‘Sit the f*** down or you’re getting shot next’

Police cordon on Drum Road following alleged shooting
Police cordon on Drum Road following alleged shooting

An alleged bid to kill a shooting victim was carried out in revenge for an earlier fight at the same house in Cookstown, the High Court heard on Monday.

A 35-year-old man was blasted in both ankles after two masked intruders forced their way into property in the Drumcree area last month.

Mark Hay, 32, of Beechway in the town, faces charges of attempted murder, threats to kill, aggravated burglary, and possession of a firearm.

He denies any involvement in the attack on June 5, insisting it was a case of mistaken identity.

Hay was refused bail, however, due to the risk of further offences being committed.

The court heard two men wearing balaclavas went into the house where a party had been held.

Robin Steer, prosecuting, claimed one of them was recognised before a woman removed Hay’s mask.

He alleged that the accused warned her: “Sit the f*** down or you’re getting shot next.”

Hay then walked forward and shot the victim in both ankles with a handgun, the prosecutor claimed.

Madam Justice McBride was told both intruders fled, being driven from the scene in a waiting car.

Disclosing the suspected reasons for the attack, Mr Steer said the victim had been in a fight earlier that day with the second, unnamed attacker.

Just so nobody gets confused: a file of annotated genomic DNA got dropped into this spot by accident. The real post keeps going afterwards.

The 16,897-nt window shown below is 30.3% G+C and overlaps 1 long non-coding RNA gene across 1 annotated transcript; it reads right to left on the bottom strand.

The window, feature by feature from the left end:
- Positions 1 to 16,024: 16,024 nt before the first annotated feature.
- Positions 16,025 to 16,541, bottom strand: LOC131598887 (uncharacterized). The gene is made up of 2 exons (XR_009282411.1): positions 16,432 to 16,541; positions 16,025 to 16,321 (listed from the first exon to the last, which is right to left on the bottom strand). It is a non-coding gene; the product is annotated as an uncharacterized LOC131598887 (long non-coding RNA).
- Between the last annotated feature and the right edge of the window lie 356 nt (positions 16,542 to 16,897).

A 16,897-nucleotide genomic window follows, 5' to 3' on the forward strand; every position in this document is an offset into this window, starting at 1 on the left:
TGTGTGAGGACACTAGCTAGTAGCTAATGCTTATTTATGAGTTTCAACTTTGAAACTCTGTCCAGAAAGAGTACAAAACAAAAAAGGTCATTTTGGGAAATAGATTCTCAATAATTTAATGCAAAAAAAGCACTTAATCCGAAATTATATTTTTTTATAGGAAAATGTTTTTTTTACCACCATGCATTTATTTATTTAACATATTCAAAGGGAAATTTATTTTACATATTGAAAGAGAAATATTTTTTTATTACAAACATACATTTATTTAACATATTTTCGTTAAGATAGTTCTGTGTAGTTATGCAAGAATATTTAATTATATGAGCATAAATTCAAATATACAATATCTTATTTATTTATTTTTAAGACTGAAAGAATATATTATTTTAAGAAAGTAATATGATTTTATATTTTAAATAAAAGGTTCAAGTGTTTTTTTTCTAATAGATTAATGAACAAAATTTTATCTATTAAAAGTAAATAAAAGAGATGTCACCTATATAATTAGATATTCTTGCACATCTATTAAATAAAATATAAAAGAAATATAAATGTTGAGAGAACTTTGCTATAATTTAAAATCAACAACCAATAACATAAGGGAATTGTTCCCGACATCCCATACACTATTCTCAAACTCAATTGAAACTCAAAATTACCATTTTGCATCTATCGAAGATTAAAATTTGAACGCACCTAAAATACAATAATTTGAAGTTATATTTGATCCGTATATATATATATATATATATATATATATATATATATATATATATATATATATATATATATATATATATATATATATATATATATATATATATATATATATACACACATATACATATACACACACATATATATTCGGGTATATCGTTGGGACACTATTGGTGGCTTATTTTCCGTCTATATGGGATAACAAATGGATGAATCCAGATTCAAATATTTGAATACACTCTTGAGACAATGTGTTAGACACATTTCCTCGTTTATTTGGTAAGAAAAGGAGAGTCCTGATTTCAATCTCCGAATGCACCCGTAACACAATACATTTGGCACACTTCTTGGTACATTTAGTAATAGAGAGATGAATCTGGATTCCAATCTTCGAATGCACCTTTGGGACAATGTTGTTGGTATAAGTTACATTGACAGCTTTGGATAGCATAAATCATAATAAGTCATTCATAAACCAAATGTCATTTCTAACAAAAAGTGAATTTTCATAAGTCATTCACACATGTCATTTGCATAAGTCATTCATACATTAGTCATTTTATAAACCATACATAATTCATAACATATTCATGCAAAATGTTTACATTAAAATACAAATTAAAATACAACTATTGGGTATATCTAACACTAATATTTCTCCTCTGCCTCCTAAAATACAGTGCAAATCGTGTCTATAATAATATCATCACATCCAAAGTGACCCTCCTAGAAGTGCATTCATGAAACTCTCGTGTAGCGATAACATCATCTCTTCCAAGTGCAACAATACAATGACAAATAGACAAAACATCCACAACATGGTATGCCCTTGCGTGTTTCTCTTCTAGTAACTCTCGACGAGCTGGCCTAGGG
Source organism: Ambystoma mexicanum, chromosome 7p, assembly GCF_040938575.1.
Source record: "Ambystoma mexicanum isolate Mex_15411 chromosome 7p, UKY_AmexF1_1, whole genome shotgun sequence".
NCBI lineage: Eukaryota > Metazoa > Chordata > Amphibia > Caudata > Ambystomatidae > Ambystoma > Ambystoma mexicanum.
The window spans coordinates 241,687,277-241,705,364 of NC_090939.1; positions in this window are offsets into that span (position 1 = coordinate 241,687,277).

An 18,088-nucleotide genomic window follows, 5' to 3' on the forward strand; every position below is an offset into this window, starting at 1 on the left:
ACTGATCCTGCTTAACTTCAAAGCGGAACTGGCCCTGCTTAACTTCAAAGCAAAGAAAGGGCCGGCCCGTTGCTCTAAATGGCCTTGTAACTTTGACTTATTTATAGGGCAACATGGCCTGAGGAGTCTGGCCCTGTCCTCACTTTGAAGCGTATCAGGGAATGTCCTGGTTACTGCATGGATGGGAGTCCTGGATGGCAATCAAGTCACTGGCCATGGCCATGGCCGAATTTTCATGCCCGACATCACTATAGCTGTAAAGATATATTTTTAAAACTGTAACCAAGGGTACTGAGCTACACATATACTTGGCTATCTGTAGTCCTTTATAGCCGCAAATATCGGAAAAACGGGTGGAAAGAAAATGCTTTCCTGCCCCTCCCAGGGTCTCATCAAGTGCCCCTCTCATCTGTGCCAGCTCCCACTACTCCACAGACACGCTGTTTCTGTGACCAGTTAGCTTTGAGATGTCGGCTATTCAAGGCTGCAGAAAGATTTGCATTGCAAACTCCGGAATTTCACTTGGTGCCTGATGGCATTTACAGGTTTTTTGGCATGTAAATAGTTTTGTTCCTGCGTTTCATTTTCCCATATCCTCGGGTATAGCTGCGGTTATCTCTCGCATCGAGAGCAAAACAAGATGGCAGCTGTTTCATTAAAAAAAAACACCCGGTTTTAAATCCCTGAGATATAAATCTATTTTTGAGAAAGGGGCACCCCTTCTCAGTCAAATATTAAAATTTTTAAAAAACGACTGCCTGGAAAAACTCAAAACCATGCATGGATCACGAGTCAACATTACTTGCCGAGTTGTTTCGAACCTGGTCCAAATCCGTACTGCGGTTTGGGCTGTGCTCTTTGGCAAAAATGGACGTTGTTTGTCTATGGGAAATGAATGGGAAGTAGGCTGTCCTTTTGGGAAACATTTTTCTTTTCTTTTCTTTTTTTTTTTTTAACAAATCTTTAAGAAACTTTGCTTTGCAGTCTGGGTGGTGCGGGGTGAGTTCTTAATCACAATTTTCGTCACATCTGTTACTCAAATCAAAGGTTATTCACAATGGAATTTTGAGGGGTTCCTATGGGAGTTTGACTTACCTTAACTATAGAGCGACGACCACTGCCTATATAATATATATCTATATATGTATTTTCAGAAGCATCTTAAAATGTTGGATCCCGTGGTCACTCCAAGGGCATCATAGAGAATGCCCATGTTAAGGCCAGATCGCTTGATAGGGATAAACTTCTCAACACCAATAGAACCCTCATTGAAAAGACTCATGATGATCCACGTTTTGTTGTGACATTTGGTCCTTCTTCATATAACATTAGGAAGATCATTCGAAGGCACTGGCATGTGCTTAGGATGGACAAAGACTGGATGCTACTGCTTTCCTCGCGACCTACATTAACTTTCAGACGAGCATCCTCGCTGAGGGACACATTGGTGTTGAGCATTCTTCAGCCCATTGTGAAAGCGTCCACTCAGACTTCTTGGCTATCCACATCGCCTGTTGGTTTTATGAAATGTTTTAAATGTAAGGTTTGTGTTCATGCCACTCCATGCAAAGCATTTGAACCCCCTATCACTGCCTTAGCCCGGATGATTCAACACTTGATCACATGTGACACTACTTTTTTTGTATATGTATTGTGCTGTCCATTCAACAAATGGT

“The other male received a black eye as a result of that; it appears to be a revenge attack for that,” he added.

According to the prosecutor both the shooting victim and the woman picked out Hay as being the gunman during an identification process. The weapon used has not been recovered.

Hay handed himself in to police on June 21, but insisted he was not involved.

During interviews he stated: “It wasn’t me, I was at my mother’s all day. This is a case of mistaken identity.”

Defence counsel Michael Forde argued that his client is not forensically linked, and questioned the reliability of the witness identification.

“There are live issues of collusion and contamination which will be dealt with if this matter goes to trial,” he told the court.

“The applicant’s case is quite clear: he did not fire the gun, he did not hold the gun, he simply wasn’t present.”

But denying bail based on concerns about possible re-offending, the judge said: “I’m not satisfied there are any conditions I could impose which would reduce or extinguish that risk.”

At an earlier hearing at Dungannon Magistrates Court, Judge John Meehan, also denied bail.

Judge Meehan said: “The defendant has a bad record for high levels of violence. The risk of interference with witnesses is acute, given this is a high violence offender.”

Hay was remanded to appear again by video on July 20.